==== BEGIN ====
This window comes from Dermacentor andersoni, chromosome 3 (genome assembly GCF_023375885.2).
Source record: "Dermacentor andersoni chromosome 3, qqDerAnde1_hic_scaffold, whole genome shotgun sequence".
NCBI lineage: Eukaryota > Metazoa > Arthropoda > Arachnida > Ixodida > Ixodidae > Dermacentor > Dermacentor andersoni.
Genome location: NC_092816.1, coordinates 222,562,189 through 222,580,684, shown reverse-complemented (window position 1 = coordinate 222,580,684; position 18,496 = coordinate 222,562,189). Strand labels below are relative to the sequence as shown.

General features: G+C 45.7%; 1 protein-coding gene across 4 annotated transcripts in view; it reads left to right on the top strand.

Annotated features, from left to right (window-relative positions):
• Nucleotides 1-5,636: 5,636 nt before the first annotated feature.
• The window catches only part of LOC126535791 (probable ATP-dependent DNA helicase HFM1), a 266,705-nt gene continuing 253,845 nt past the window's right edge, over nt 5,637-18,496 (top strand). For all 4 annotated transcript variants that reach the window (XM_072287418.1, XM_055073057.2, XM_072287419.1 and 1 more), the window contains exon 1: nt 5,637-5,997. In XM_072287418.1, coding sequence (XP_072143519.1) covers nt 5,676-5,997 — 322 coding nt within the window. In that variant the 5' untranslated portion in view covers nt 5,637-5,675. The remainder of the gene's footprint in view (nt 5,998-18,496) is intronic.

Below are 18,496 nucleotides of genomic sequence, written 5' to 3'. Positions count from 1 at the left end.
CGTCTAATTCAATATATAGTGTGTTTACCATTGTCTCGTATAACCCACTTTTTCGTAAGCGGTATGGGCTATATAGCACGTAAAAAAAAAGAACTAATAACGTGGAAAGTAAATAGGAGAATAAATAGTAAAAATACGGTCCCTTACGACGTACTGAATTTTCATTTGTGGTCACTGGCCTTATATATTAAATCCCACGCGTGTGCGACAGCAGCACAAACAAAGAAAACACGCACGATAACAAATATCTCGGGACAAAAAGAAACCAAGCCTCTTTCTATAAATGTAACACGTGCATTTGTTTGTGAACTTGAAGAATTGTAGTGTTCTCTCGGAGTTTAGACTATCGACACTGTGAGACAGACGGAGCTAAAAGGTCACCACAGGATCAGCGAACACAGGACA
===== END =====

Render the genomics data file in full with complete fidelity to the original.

This window comes from Dermacentor andersoni, chromosome 3 (genome assembly GCF_023375885.2).
Source record: "Dermacentor andersoni chromosome 3, qqDerAnde1_hic_scaffold, whole genome shotgun sequence".
NCBI lineage: Eukaryota > Metazoa > Arthropoda > Arachnida > Ixodida > Ixodidae > Dermacentor > Dermacentor andersoni.
Genome location: NC_092816.1, coordinates 222,562,189 through 222,580,684, shown reverse-complemented (window position 1 = coordinate 222,580,684; position 18,496 = coordinate 222,562,189). Strand labels below are relative to the sequence as shown.

General features: G+C 45.7%; 1 protein-coding gene across 4 annotated transcripts in view; it reads left to right on the top strand.

Annotated features, from left to right (window-relative positions):
• Nucleotides 1-5,636: 5,636 nt before the first annotated feature.
• The window catches only part of LOC126535791 (probable ATP-dependent DNA helicase HFM1), a 266,705-nt gene continuing 253,845 nt past the window's right edge, over nt 5,637-18,496 (top strand). For all 4 annotated transcript variants that reach the window (XM_072287418.1, XM_055073057.2, XM_072287419.1 and 1 more), the window contains exon 1: nt 5,637-5,997. In XM_072287418.1, coding sequence (XP_072143519.1) covers nt 5,676-5,997 — 322 coding nt within the window. In that variant the 5' untranslated portion in view covers nt 5,637-5,675. The remainder of the gene's footprint in view (nt 5,998-18,496) is intronic.

Below are 18,496 nucleotides of genomic sequence, written 5' to 3'. Positions count from 1 at the left end.
CGTCTAATTCAATATATAGTGTGTTTACCATTGTCTCGTATAACCCACTTTTTCGTAAGCGGTATGGGCTATATAGCACGTAAAAAAAAAGAACTAATAACGTGGAAAGTAAATAGGAGAATAAATAGTAAAAATACGGTCCCTTACGACGTACTGAATTTTCATTTGTGGTCACTGGCCTTATATATTAAATCCCACGCGTGTGCGACAGCAGCACAAACAAAGAAAACACGCACGATAACAAATATCTCGGGACAAAAAGAAACCAAGCCTCTTTCTATAAATGTAACACGTGCATTTGTTTGTGAACTTGAAGAATTGTAGTGTTCTCTCGGAGTTTAGACTATCGACACTGTGAGACAGACGGAGCTAAAAGGTCACCACAGGATCAGCGAACACAGGACA